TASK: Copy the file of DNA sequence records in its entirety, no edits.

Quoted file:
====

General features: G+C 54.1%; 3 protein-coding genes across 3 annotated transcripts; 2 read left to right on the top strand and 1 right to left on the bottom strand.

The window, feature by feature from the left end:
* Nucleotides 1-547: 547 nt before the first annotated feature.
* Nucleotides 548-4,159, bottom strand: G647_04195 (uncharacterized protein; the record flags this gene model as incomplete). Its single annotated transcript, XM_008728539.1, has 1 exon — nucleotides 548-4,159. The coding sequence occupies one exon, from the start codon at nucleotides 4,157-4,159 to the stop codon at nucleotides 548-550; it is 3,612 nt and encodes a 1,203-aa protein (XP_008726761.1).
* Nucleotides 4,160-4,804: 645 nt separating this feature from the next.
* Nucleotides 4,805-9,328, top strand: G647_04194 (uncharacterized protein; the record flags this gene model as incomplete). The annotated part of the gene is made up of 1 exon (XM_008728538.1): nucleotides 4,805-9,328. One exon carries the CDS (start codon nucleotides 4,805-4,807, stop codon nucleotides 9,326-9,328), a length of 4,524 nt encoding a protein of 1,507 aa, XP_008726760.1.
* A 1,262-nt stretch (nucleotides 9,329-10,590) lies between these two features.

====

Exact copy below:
General features: G+C 54.1%; 3 protein-coding genes across 3 annotated transcripts; 2 read left to right on the top strand and 1 right to left on the bottom strand.

The window, feature by feature from the left end:
* Nucleotides 1-547: 547 nt before the first annotated feature.
* Nucleotides 548-4,159, bottom strand: G647_04195 (uncharacterized protein; the record flags this gene model as incomplete). Its single annotated transcript, XM_008728539.1, has 1 exon — nucleotides 548-4,159. The coding sequence occupies one exon, from the start codon at nucleotides 4,157-4,159 to the stop codon at nucleotides 548-550; it is 3,612 nt and encodes a 1,203-aa protein (XP_008726761.1).
* Nucleotides 4,160-4,804: 645 nt separating this feature from the next.
* Nucleotides 4,805-9,328, top strand: G647_04194 (uncharacterized protein; the record flags this gene model as incomplete). The annotated part of the gene is made up of 1 exon (XM_008728538.1): nucleotides 4,805-9,328. One exon carries the CDS (start codon nucleotides 4,805-4,807, stop codon nucleotides 9,326-9,328), a length of 4,524 nt encoding a protein of 1,507 aa, XP_008726760.1.
* A 1,262-nt stretch (nucleotides 9,329-10,590) lies between these two features.